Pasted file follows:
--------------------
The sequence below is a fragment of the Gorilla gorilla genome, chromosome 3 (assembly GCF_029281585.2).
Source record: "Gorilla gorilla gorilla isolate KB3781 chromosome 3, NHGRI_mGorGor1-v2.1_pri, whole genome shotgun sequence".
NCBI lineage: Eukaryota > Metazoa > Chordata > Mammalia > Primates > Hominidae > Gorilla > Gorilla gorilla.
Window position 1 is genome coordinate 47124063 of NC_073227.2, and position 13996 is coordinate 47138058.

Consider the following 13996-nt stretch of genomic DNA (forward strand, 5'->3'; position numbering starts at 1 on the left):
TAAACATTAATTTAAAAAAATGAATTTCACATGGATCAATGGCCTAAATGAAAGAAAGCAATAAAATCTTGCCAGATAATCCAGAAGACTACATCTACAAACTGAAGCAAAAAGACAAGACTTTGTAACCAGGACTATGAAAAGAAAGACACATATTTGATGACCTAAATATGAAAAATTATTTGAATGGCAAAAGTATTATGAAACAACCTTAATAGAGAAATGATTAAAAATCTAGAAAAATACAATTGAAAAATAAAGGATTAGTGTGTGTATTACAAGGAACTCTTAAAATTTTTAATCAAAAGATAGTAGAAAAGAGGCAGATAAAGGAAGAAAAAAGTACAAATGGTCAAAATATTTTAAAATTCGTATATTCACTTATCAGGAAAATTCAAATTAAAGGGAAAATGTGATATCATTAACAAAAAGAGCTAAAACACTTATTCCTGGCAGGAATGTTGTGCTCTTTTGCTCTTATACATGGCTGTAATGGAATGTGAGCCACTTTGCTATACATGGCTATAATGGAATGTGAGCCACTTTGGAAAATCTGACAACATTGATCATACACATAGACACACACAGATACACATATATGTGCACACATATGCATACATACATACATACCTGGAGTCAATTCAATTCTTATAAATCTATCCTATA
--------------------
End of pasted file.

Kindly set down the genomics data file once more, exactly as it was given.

The sequence below is a fragment of the Gorilla gorilla genome, chromosome 3 (assembly GCF_029281585.2).
Source record: "Gorilla gorilla gorilla isolate KB3781 chromosome 3, NHGRI_mGorGor1-v2.1_pri, whole genome shotgun sequence".
NCBI lineage: Eukaryota > Metazoa > Chordata > Mammalia > Primates > Hominidae > Gorilla > Gorilla gorilla.
Window position 1 is genome coordinate 47124063 of NC_073227.2, and position 13996 is coordinate 47138058.

Consider the following 13996-nt stretch of genomic DNA (forward strand, 5'->3'; position numbering starts at 1 on the left):
TAAACATTAATTTAAAAAAATGAATTTCACATGGATCAATGGCCTAAATGAAAGAAAGCAATAAAATCTTGCCAGATAATCCAGAAGACTACATCTACAAACTGAAGCAAAAAGACAAGACTTTGTAACCAGGACTATGAAAAGAAAGACACATATTTGATGACCTAAATATGAAAAATTATTTGAATGGCAAAAGTATTATGAAACAACCTTAATAGAGAAATGATTAAAAATCTAGAAAAATACAATTGAAAAATAAAGGATTAGTGTGTGTATTACAAGGAACTCTTAAAATTTTTAATCAAAAGATAGTAGAAAAGAGGCAGATAAAGGAAGAAAAAAGTACAAATGGTCAAAATATTTTAAAATTCGTATATTCACTTATCAGGAAAATTCAAATTAAAGGGAAAATGTGATATCATTAACAAAAAGAGCTAAAACACTTATTCCTGGCAGGAATGTTGTGCTCTTTTGCTCTTATACATGGCTGTAATGGAATGTGAGCCACTTTGCTATACATGGCTATAATGGAATGTGAGCCACTTTGGAAAATCTGACAACATTGATCATACACATAGACACACACAGATACACATATATGTGCACACATATGCATACATACATACATACCTGGAGTCAATTCAATTCTTATAAATCTATCCTATA